(This is Part 2 of a two-part series. Read Part 1, “What’s working in today’s market?“)

“Transforming the Market in 2008,” a book written and published in just one week at the National Association of Realtors conference in November, reveals what agents are doing today to get their listings sold.

(This is Part 2 of a two-part series. Read Part 1, “What’s working in today’s market?“)

“Transforming the Market in 2008,” a book written and published in just one week at the National Association of Realtors conference in November, reveals what agents are doing today to get their listings sold.

Last week’s column examined the major challenges that agents are facing in today’s market as well as buyer acquisition strategies. In a buyer’s market, listings are difficult to sell. Here’s what the agents who contributed to “Transforming the Market in 2008” report is working in today.

1. Make your listings stand out: Staging is critical. One agent suggested walking through each room with the sellers and dividing what must be done into one of three categories: “necessary changes,” “you really ought to,” and “desirable changes.” Sellers are often overwhelmed at how much they may have to do to make their houses saleable. This strategy allows the sellers to identify what is absolutely critical as compared to what is desirable.

2. Provide financial incentives: A large number of agents are having sellers use financial incentives to attract buyers. Strategies include contributing money to closing costs, offering a higher cooperating commission to buyers’ brokers, and paying the buyers’ homeowner association dues for one year. Two additional strategies are to buy down the buyer’s interest rate for one to three years or to purchase a home warranty for the buyer.

3. Avoid chasing the market down: Agents had a variety of strategies to help sellers be more realistic. Among these were discussing absorption rates and how they relate to the market. For example, if there is eight months of inventory on the market, the probability that the property will go under contract in a given month is 12.5 percent. The probability that the property will not sell is 87.5 percent.

A second approach is to ask sellers how much time they have to sell their property and whether they are willing to wait for the market to come to their price. You could also ask whether the sellers want to run a sprint or a marathon. Follow up by asking what happens if their house does not sell.

The third alternative is to show sellers how well-priced properties stay on the market a shorter period of time. If prices are declining, the sellers have a choice. They can be the trend setters who get their property sold or the sellers who chase the market down.

Finally, you can ask sellers which section of the multiple listing service that they want to be in: the “solds” or the “expireds.”

4. Offer strategies: One strategy that we used for many years in California was to obtain a price reduction whenever the seller writes a counteroffer at less than asking price. This puts additional pressure on the buyers to act. Also, many sellers become discouraged when they receive an especially low offer. Instead of becoming discouraged, tell them to feel good about generating an offer in this market.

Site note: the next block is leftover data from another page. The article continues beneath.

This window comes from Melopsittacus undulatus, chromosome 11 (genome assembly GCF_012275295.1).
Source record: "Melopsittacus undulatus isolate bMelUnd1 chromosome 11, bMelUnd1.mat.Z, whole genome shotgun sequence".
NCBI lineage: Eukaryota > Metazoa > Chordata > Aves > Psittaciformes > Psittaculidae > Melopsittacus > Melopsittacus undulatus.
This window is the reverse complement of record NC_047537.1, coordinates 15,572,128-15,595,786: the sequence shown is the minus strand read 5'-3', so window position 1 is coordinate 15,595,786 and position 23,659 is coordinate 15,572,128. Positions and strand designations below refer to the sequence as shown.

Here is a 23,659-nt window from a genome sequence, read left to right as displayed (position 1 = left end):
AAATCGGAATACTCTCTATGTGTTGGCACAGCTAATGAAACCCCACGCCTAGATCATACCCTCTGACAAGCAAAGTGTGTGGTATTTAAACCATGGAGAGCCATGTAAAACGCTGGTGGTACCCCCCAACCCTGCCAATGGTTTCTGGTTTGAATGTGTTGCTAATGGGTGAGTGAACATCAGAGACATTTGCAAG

5. Show the sellers how much they’re saving: When the seller is purchasing a less expensive property, calculate how much the seller saves each month when they are in their new property. For example, if the seller’s mortgage will be reduced by $1,000 per month, that represents a $12,000 savings per year. Each month they don’t sell costs them another $1,000. On the other hand, when prices are going up, show them how much they gain by buying a trade-up property. If your clients are listing a $300,000 property and they are purchasing a $500,000 home, calculate how much your current market has declined. Assume the market has declined by 5 percent. The sellers will reduce their price on their $300,000 property by $15,000. The same 5 percent reduction results in $25,000 on the $500,000 property. Thus, the seller picks up an additional $10,000 in appreciation by purchasing a more expensive property.

6. Reverse contracts: This may be the most innovative idea in the entire book. When the buyer is having difficulty deciding about purchasing a specific property, the listing agent can launch the negotiation by asking the seller to issue a “reverse contract.” This involves the seller drafting an offer to the buyer, generally at a price slightly under asking price. While this may not always work, it is an excellent way to see whether the buyer is actually serious about purchasing.

Ultimately, the best way to cope with this market is to change your mind set:

“Let’s stop talking about the boom days and lamenting the bust days. Let’s start talking about the benefits of home ownership, the pride in neighborhoods, and taking a positive approach to the market and to life in general.”

Bernice Ross, national speaker and CEO of Realestatecoach.com, is the author of “Waging War on Real Estate’s Discounters” and “Who’s the Best Person to Sell My House?” Both are available online. She can be reached at bernice@realestatecoach.com or visit her blog at www.LuxuryClues.com.

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